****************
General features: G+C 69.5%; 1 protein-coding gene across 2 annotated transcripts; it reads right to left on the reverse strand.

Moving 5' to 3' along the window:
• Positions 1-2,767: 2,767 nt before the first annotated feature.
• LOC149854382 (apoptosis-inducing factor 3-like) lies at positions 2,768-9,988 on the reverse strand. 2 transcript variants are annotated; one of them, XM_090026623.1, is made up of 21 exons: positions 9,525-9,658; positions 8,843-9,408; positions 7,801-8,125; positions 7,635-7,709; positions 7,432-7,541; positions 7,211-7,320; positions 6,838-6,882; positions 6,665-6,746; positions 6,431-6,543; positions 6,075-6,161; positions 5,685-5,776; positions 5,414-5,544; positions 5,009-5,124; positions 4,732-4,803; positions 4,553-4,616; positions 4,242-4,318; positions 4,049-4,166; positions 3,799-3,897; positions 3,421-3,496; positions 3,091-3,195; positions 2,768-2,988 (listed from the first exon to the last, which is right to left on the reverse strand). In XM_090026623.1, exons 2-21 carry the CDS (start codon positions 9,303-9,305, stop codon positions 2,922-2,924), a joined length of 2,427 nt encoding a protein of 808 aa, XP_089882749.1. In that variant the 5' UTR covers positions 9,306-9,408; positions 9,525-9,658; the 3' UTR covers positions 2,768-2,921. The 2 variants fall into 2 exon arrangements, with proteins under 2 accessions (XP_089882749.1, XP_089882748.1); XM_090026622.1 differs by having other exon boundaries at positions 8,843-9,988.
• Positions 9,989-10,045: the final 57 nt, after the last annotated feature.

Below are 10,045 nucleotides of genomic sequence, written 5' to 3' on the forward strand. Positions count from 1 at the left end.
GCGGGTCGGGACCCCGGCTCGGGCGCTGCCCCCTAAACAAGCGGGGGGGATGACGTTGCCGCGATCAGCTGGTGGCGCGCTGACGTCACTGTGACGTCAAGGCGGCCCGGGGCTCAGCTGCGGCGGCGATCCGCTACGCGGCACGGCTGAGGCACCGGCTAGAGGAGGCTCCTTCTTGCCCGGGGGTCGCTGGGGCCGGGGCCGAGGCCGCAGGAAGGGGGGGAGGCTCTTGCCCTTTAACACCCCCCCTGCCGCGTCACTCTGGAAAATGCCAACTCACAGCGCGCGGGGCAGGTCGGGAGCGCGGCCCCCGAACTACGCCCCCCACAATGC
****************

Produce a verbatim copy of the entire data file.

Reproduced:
General features: G+C 69.5%; 1 protein-coding gene across 2 annotated transcripts; it reads right to left on the reverse strand.

Moving 5' to 3' along the window:
• Positions 1-2,767: 2,767 nt before the first annotated feature.
• LOC149854382 (apoptosis-inducing factor 3-like) lies at positions 2,768-9,988 on the reverse strand. 2 transcript variants are annotated; one of them, XM_090026623.1, is made up of 21 exons: positions 9,525-9,658; positions 8,843-9,408; positions 7,801-8,125; positions 7,635-7,709; positions 7,432-7,541; positions 7,211-7,320; positions 6,838-6,882; positions 6,665-6,746; positions 6,431-6,543; positions 6,075-6,161; positions 5,685-5,776; positions 5,414-5,544; positions 5,009-5,124; positions 4,732-4,803; positions 4,553-4,616; positions 4,242-4,318; positions 4,049-4,166; positions 3,799-3,897; positions 3,421-3,496; positions 3,091-3,195; positions 2,768-2,988 (listed from the first exon to the last, which is right to left on the reverse strand). In XM_090026623.1, exons 2-21 carry the CDS (start codon positions 9,303-9,305, stop codon positions 2,922-2,924), a joined length of 2,427 nt encoding a protein of 808 aa, XP_089882749.1. In that variant the 5' UTR covers positions 9,306-9,408; positions 9,525-9,658; the 3' UTR covers positions 2,768-2,921. The 2 variants fall into 2 exon arrangements, with proteins under 2 accessions (XP_089882749.1, XP_089882748.1); XM_090026622.1 differs by having other exon boundaries at positions 8,843-9,988.
• Positions 9,989-10,045: the final 57 nt, after the last annotated feature.

Below are 10,045 nucleotides of genomic sequence, written 5' to 3' on the forward strand. Positions count from 1 at the left end.
GCGGGTCGGGACCCCGGCTCGGGCGCTGCCCCCTAAACAAGCGGGGGGGATGACGTTGCCGCGATCAGCTGGTGGCGCGCTGACGTCACTGTGACGTCAAGGCGGCCCGGGGCTCAGCTGCGGCGGCGATCCGCTACGCGGCACGGCTGAGGCACCGGCTAGAGGAGGCTCCTTCTTGCCCGGGGGTCGCTGGGGCCGGGGCCGAGGCCGCAGGAAGGGGGGGAGGCTCTTGCCCTTTAACACCCCCCCTGCCGCGTCACTCTGGAAAATGCCAACTCACAGCGCGCGGGGCAGGTCGGGAGCGCGGCCCCCGAACTACGCCCCCCACAATGC